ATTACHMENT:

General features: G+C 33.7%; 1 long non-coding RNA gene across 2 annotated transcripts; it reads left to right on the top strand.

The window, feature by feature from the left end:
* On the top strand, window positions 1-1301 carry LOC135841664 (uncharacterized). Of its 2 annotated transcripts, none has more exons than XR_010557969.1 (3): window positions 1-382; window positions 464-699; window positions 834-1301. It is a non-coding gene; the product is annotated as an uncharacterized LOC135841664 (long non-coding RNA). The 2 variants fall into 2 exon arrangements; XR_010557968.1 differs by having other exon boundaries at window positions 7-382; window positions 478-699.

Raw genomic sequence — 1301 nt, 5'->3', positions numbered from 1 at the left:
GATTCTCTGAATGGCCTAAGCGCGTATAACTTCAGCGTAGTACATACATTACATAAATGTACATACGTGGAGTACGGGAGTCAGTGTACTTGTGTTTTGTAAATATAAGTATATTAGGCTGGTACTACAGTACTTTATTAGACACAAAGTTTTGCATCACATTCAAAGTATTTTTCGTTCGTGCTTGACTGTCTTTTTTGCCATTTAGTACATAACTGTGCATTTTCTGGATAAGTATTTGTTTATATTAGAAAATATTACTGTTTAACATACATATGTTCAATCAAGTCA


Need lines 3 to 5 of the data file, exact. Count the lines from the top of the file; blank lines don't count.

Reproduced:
* On the top strand, window positions 1-1301 carry LOC135841664 (uncharacterized). Of its 2 annotated transcripts, none has more exons than XR_010557969.1 (3): window positions 1-382; window positions 464-699; window positions 834-1301. It is a non-coding gene; the product is annotated as an uncharacterized LOC135841664 (long non-coding RNA). The 2 variants fall into 2 exon arrangements; XR_010557968.1 differs by having other exon boundaries at window positions 7-382; window positions 478-699.

Raw genomic sequence — 1301 nt, 5'->3', positions numbered from 1 at the left:
GATTCTCTGAATGGCCTAAGCGCGTATAACTTCAGCGTAGTACATACATTACATAAATGTACATACGTGGAGTACGGGAGTCAGTGTACTTGTGTTTTGTAAATATAAGTATATTAGGCTGGTACTACAGTACTTTATTAGACACAAAGTTTTGCATCACATTCAAAGTATTTTTCGTTCGTGCTTGACTGTCTTTTTTGCCATTTAGTACATAACTGTGCATTTTCTGGATAAGTATTTGTTTATATTAGAAAATATTACTGTTTAACATACATATGTTCAATCAAGTCA